The recent Saudi Iranian Chinese sponsored détente was received as a good sign and as a first step towards restoring normality in an area plagued with instability and violence. Yet in the case of Lebanon, the settlement between these two regional giants might not be enough to save the country from its spiraling fall into political and economic oblivion.
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As it stands, Lebanon has been without a president for the last five month, with the Lebanese parliament failing to elect a replacement for former president Michel Aoun - a Hezbollah ally whose term in office helped catalyze the country’s collapse. As of late, Hezbollah and its allies have nominated Suliman Frangieh, a friend of Syrian dictator Bashar al-Assad and a traditional tribal chief whose intellectual acumen leaves much to be desired.
The Lebanese political culture and the people have always externalized blame and refused to take responsibility for the absence of reform and accountability, paving the way towards a toxic setting which allowed Hezbollah and its Iranian weapons to strike a deal with the county’s so-called ruling elite. In essence there is a belief that Lebanon - as a model of diversity and coexistence - will eventually be salvaged by the oil-rich Arab Gulf states, who have in the past helped Lebanon exit its fifteen years of civil war (1975-1990) and helped bankroll the late Prime Minister Rafik Hariri’s rebuilding project.
Consequently, with Iran and Saudi Arabia reconciling, the Lebanese elite headed by Hezbollah have lost their political fig leaf and the claim that the country’s crises are organically connected to that of the region is no longer valid.
Realistically, the Iran-Saudi rapprochement has intentionally excluded Lebanon, with the Kingdom of Saudi Arabia sending clear signs that they refuse to allow this process to empower Iran’s Lebanese proxy Hezbollah. Saudi support will only resume when the Lebanese elect a president whose sovereignty credentials are unblemished, thus excluding Frangieh and consequently any candidate who is willing to be a front for Hezbollah.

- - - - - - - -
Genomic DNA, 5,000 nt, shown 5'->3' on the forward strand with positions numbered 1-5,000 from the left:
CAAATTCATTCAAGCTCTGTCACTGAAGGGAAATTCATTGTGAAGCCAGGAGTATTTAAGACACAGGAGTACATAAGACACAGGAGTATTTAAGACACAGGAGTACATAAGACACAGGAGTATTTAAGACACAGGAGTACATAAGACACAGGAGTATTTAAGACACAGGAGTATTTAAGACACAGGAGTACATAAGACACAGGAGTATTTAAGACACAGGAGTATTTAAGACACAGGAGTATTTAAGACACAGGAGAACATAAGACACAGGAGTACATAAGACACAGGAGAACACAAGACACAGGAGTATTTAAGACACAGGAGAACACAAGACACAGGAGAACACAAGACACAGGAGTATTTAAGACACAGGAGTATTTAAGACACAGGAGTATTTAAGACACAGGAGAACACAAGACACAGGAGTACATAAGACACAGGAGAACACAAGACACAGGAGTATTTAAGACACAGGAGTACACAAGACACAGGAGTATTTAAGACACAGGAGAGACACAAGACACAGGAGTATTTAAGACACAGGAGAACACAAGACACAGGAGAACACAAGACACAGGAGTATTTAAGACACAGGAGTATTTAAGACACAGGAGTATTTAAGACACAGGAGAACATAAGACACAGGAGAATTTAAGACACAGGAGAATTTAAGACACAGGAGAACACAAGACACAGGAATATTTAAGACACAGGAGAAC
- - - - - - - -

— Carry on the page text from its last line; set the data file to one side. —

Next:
Over the past week, a number of Gulf government delegations visited Beirut and clearly explained to the different Lebanese parties and Hezbollah that Lebanon needs to figure out a political compromise to attract regional and international partners to help pave the way to normalcy.
Instead of heeding this advice, true to character, the Lebanese establishment opted to continue to kick the can down the road and refused to take any step that will lead to political and economic recovery. Only recently the speaker of Parliament Nabeh Berri pressured the caretaker Prime Minster Najib Mikati to delay daylight saving time, to cater to Lebanese Muslims who are currently fasting during the holy month of Ramadan. However, Berri’s charade goes beyond trying to appease the masses as it was successful in creating a gale of protest across the country, especially with many of the Christians who saw this move as one which aims to declare Lebanon a Muslim state.
Berri’s move was not only able to further disconnect Lebanon from the world around it and disrupt many of the scheduled flights, but it was able to distract attention from the fact that Berri as the guardian of this temple of corruption is merely trying to divert attention and buy more time, in hopes of electing a president that suits him.
Time and again Berri has used the sectarian card to scare the Christians and to remind them that their dwindling numbers and senseless choices have made them more trivial than ever. Yet this time, Berri’s act has become an over the hill magician pulling a rabbit from his hat, only to find the furry creature dead and rotting.
A recent visit by a mission from the International Monetary Fund (IMF) to Beirut has underscored the somewhat criminal negligence of the ruling elite, as its statement was a clear departure from its customary diplomatic jargon to adopting a severe tonality, urging the “Government, Parliament, and the Central Bank (BdL) must act together, rapidly and decisively to tackle longstanding institutional and structural weaknesses to stabilize the economy and pave the way for a strong and sustainable recovery.”
The Lebanese political elite, and the Lebanese by extension, can continue to try deceiving God and logic by delaying day light saving or refusing to reform but the recent regional changes have yet again come to remind everyone that Lebanon is unworthy and above all trivial to deserve a bail out and that rather the country’s toxicity makes its untouchable.
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